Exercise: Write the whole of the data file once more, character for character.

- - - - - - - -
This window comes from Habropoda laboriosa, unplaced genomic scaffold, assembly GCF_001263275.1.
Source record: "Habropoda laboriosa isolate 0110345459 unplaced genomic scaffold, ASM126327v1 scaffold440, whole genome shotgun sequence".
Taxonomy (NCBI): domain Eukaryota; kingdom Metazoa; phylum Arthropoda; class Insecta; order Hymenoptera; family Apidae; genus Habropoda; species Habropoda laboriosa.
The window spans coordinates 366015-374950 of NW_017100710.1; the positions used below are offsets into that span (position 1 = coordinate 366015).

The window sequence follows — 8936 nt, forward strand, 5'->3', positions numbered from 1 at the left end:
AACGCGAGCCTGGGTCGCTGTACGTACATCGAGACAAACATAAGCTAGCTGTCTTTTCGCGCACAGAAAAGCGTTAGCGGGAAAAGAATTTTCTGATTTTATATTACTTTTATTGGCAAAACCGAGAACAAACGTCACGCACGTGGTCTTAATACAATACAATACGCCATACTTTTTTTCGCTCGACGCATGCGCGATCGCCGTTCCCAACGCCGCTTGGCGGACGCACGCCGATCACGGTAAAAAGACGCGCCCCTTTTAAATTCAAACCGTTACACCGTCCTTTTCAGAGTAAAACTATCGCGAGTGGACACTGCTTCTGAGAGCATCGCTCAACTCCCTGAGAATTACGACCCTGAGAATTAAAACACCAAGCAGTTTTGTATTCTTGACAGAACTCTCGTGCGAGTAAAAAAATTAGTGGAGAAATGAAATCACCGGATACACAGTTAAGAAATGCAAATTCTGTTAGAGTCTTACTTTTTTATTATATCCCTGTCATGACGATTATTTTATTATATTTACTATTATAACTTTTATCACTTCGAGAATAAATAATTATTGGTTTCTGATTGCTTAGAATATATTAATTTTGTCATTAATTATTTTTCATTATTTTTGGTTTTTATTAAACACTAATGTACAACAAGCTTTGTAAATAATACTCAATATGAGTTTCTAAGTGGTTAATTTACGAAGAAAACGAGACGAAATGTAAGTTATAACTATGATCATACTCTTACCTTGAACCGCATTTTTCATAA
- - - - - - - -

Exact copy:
This window comes from Habropoda laboriosa, unplaced genomic scaffold, assembly GCF_001263275.1.
Source record: "Habropoda laboriosa isolate 0110345459 unplaced genomic scaffold, ASM126327v1 scaffold440, whole genome shotgun sequence".
Taxonomy (NCBI): domain Eukaryota; kingdom Metazoa; phylum Arthropoda; class Insecta; order Hymenoptera; family Apidae; genus Habropoda; species Habropoda laboriosa.
The window spans coordinates 366015-374950 of NW_017100710.1; the positions used below are offsets into that span (position 1 = coordinate 366015).

The window sequence follows — 8936 nt, forward strand, 5'->3', positions numbered from 1 at the left end:
AACGCGAGCCTGGGTCGCTGTACGTACATCGAGACAAACATAAGCTAGCTGTCTTTTCGCGCACAGAAAAGCGTTAGCGGGAAAAGAATTTTCTGATTTTATATTACTTTTATTGGCAAAACCGAGAACAAACGTCACGCACGTGGTCTTAATACAATACAATACGCCATACTTTTTTTCGCTCGACGCATGCGCGATCGCCGTTCCCAACGCCGCTTGGCGGACGCACGCCGATCACGGTAAAAAGACGCGCCCCTTTTAAATTCAAACCGTTACACCGTCCTTTTCAGAGTAAAACTATCGCGAGTGGACACTGCTTCTGAGAGCATCGCTCAACTCCCTGAGAATTACGACCCTGAGAATTAAAACACCAAGCAGTTTTGTATTCTTGACAGAACTCTCGTGCGAGTAAAAAAATTAGTGGAGAAATGAAATCACCGGATACACAGTTAAGAAATGCAAATTCTGTTAGAGTCTTACTTTTTTATTATATCCCTGTCATGACGATTATTTTATTATATTTACTATTATAACTTTTATCACTTCGAGAATAAATAATTATTGGTTTCTGATTGCTTAGAATATATTAATTTTGTCATTAATTATTTTTCATTATTTTTGGTTTTTATTAAACACTAATGTACAACAAGCTTTGTAAATAATACTCAATATGAGTTTCTAAGTGGTTAATTTACGAAGAAAACGAGACGAAATGTAAGTTATAACTATGATCATACTCTTACCTTGAACCGCATTTTTCATAA